Chicago school officials have announced plans to place 21 schools on remediation because of declining test scores.
The 14 elementary and seven high schools in the 416,000-student district will each be assigned a support team that will help them craft a school-improvement plan, a district spokesman said. All of the schools had been on the state's academic watch list. (See Education Week, Jan. 31, 1996.)
Paul Vallas, the district's chief executive officer, has also recommended that two local school councils be declared nonfunctional and that new elections to those councils be held.
A charter school proposal devised by two Seattle parents will likely appear on Washington state's November ballot.
State officials last month confirmed that the parents, Jim and Fawn Spady, had collected the 181,000 signatures required to qualify their charter school initiative as a legislative referendum. (See Education Week, Dec. 13, 1995.)
The initiative would allow residents to vote to allow charter schools in their school districts. The Spadys believe their proposal would give parents a greater role in their children's education.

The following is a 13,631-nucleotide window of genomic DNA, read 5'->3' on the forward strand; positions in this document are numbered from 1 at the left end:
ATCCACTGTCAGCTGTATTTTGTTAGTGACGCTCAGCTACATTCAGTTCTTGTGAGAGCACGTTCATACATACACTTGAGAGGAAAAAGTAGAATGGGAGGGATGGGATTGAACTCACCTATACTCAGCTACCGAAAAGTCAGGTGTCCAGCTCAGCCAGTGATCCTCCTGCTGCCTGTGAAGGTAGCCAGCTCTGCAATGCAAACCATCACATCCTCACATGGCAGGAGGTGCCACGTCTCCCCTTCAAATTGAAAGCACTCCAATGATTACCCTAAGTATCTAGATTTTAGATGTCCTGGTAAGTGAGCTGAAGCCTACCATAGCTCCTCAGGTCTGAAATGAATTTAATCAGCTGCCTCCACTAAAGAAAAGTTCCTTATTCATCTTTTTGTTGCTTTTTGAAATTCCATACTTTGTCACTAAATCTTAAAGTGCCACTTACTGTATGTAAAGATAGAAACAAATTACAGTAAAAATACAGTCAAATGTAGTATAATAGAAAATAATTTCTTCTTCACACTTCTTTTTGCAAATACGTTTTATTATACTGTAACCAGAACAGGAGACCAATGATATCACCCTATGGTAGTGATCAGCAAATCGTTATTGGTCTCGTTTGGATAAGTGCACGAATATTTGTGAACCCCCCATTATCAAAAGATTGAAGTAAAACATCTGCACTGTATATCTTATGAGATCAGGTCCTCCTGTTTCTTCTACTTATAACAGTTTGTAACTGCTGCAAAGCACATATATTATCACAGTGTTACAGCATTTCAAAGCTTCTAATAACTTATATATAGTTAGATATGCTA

Legislative leaders have said they will not take up the measure this session. Washington law, however, requires the statewide ballot to carry legislative referendums that are not approved by the legislature.
RAND, Aid Council Merge
The boards of directors of the RAND Corp. and the Council for Aid to Education have voted to merge the two organizations.
The New York City-based council, in the wake of a leadership shakeup and lackluster fund raising, last fall was considering a merger or shutting its doors altogether. (See Education Week, Nov. 8, 1995.)
The 44-year-old council tracks private contributions to education and advises corporations on philanthropy.
Roger Benjamin, the director of the Institute on Education and Training at RAND, a think tank based in Santa Monica, Calif., will become the new president of the council. He will divide his time between Santa Monica and New York.